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From the fresh lemony zing of a finger lime to the toasted coffee and chocolate aromas of wattleseed, bush tucker ingredients can bring a whole new world of unique and delicious flavours into your kitchen. Add that to the fact that bush foods are now being recognised as the new superfoods, and you have some pretty compelling reasons to add them to your pantry.
  • Lemon Myrtle

    With a fresh clean and crisp lemon flavour, lemon myrtle can be substituted in almost any recipe that calls for lemon or lemongrass. Add it to cakes, biscuits, sauces, puddings, dressings and syrups, sprinkle it into your muesli mix or use it in your savoury cooking.

  • Pepperberry & Pepperleaf

    A source of antioxidants, with an aromatic fruity flavour and a fiery kick, the pepper berry will make a big impact in your kitchen. Use it in place of cracked black pepper at the table, in sauces, curry blends or barbecue rubs. Ground pepperberry and lemon myrtle make a tasty seasoning for fish, chips, roast chicken and roast vegetables. The pepper leaf is a subtler flavoured version of the berry; use it in curries, soups and stews.

  • Wattleseed

    The chocolate hazelnut flavour and toasted coffee aroma of ground watlleseed make it a popular flavouring for breads, cakes and muffins. It pairs perfectly with chocolate and is delicious in ice cream. Wattleseed can also be used in savoury recipes like curries, for thickening sauces and mixed with vanilla cream and a little sweetener; it makes a delicious caffeine-free coffee substitute.

  • Macadamia

    Creamy, crunchy and full of good fats, the macadamia is one of the most versatile of all nuts. Delicious as they are, coated in chocolate or honey roasted; they’re also good in biscuits and slices, in muesli, dukkah and pesto or salads. Macadamias can also be used to make a yummy raw vegan nut cheese.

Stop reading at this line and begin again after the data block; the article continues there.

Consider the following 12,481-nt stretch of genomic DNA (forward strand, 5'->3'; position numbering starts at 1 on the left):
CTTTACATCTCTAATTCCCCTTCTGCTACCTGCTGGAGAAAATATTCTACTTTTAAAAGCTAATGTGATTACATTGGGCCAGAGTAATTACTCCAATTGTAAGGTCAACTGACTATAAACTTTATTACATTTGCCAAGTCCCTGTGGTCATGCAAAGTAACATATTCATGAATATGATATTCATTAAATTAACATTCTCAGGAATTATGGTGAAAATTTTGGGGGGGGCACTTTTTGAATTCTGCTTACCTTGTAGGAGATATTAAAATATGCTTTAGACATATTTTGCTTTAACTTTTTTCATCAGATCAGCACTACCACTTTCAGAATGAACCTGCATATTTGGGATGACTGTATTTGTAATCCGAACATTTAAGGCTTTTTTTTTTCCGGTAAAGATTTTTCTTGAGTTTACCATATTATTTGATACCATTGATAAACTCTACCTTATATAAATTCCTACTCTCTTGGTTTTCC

• Finger Lime

    Known as the caviar of the citrus world, finger limes contain hundreds of tiny beads that release a fresh lemony-lime flavour when they burst in your mouth. Perfect with seafood, in a salad dressing, to garnish a salad or add some zing to your sparkling water or cocktails. They can also be frozen whole for a year round supply.

  • Davidson Plum

    This brilliantly coloured dark blue purple fruit is a source of antioxidants.  As a fresh fruit, the Davidson Plum is very tart, so is often made into jams, sauces and desserts. Davidson Plum Protein Powder is a convenient way to enjoy this native fruit—add it to smoothies, chia seed puddings, acai bowls, muesli, raw food cakes or your water bottle.

  • Kakadu Plum

    This little plum contains Vitamin C and antioxidants. Our Kakadu Plum Protein Powder can be used in smoothies, on breakfast bowls, or added to protein balls. Sprinkle on a salad or add it to a dressing for some extra tang.

  • Native Mint

    Traditionally considered a therapeutic herb.  It’s spearmint flavour can be used as a substitute anywhere you would use ordinary mint. Use it to flavour lamb or other meats, with seafood, in salads, in sauces and desserts.

  • Saltbush

    Native to the dry inland areas of Australia, saltbush has a salty, herby flavour that combines well with other bush spices like lemon myrtle in seasoning rubs. Saltbush flakes are also good in bread, grilled food and pasta.

  • Bush Tomato

    Also known as the desert raisin, the bush tomato is native to central Australia. They are similar to a sun-dried tomato, but with a more intense flavour. Use them on a cheese platter, in scones and breads, salsa, relishes and chutneys.

If you’re new to Australian native foods and are unsure what to make with all these tasty sounding ingredients—don’t fear! At The Source, we have heaps of yummy online recipes for you to play with, and hopefully, you’ll love Bush Tucker just as much as we do!

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